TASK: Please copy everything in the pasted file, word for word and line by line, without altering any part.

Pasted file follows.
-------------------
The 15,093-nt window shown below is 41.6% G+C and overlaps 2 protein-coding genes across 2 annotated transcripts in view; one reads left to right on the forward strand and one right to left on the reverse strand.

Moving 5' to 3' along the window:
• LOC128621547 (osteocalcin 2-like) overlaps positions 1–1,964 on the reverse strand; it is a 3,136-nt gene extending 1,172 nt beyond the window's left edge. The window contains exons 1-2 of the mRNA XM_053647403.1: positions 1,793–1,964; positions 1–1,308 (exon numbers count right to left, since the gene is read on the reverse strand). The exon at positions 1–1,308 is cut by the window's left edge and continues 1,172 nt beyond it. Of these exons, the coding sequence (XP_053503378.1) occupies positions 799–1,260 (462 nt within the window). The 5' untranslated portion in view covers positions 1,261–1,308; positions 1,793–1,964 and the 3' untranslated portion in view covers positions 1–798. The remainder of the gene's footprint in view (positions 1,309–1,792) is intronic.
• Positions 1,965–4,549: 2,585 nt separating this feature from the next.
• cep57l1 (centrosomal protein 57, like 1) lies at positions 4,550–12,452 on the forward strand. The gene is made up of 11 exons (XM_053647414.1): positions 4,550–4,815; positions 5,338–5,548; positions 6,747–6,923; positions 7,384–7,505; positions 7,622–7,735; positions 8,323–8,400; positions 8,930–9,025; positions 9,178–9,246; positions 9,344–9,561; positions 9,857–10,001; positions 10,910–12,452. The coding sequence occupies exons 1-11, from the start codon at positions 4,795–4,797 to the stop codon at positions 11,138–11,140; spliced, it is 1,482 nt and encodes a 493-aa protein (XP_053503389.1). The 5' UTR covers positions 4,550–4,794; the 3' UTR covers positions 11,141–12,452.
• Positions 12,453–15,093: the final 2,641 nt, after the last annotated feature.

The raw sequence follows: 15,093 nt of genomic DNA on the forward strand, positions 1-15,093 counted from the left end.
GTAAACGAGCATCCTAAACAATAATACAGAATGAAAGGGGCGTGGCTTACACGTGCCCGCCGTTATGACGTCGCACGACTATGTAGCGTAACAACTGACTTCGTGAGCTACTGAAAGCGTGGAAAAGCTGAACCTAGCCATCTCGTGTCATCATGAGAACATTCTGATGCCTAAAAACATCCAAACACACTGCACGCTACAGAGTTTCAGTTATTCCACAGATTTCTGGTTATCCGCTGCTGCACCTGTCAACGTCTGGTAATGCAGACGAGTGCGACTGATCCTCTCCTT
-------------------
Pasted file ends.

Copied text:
The 15,093-nt window shown below is 41.6% G+C and overlaps 2 protein-coding genes across 2 annotated transcripts in view; one reads left to right on the forward strand and one right to left on the reverse strand.

Moving 5' to 3' along the window:
• LOC128621547 (osteocalcin 2-like) overlaps positions 1–1,964 on the reverse strand; it is a 3,136-nt gene extending 1,172 nt beyond the window's left edge. The window contains exons 1-2 of the mRNA XM_053647403.1: positions 1,793–1,964; positions 1–1,308 (exon numbers count right to left, since the gene is read on the reverse strand). The exon at positions 1–1,308 is cut by the window's left edge and continues 1,172 nt beyond it. Of these exons, the coding sequence (XP_053503378.1) occupies positions 799–1,260 (462 nt within the window). The 5' untranslated portion in view covers positions 1,261–1,308; positions 1,793–1,964 and the 3' untranslated portion in view covers positions 1–798. The remainder of the gene's footprint in view (positions 1,309–1,792) is intronic.
• Positions 1,965–4,549: 2,585 nt separating this feature from the next.
• cep57l1 (centrosomal protein 57, like 1) lies at positions 4,550–12,452 on the forward strand. The gene is made up of 11 exons (XM_053647414.1): positions 4,550–4,815; positions 5,338–5,548; positions 6,747–6,923; positions 7,384–7,505; positions 7,622–7,735; positions 8,323–8,400; positions 8,930–9,025; positions 9,178–9,246; positions 9,344–9,561; positions 9,857–10,001; positions 10,910–12,452. The coding sequence occupies exons 1-11, from the start codon at positions 4,795–4,797 to the stop codon at positions 11,138–11,140; spliced, it is 1,482 nt and encodes a 493-aa protein (XP_053503389.1). The 5' UTR covers positions 4,550–4,794; the 3' UTR covers positions 11,141–12,452.
• Positions 12,453–15,093: the final 2,641 nt, after the last annotated feature.

The raw sequence follows: 15,093 nt of genomic DNA on the forward strand, positions 1-15,093 counted from the left end.
GTAAACGAGCATCCTAAACAATAATACAGAATGAAAGGGGCGTGGCTTACACGTGCCCGCCGTTATGACGTCGCACGACTATGTAGCGTAACAACTGACTTCGTGAGCTACTGAAAGCGTGGAAAAGCTGAACCTAGCCATCTCGTGTCATCATGAGAACATTCTGATGCCTAAAAACATCCAAACACACTGCACGCTACAGAGTTTCAGTTATTCCACAGATTTCTGGTTATCCGCTGCTGCACCTGTCAACGTCTGGTAATGCAGACGAGTGCGACTGATCCTCTCCTT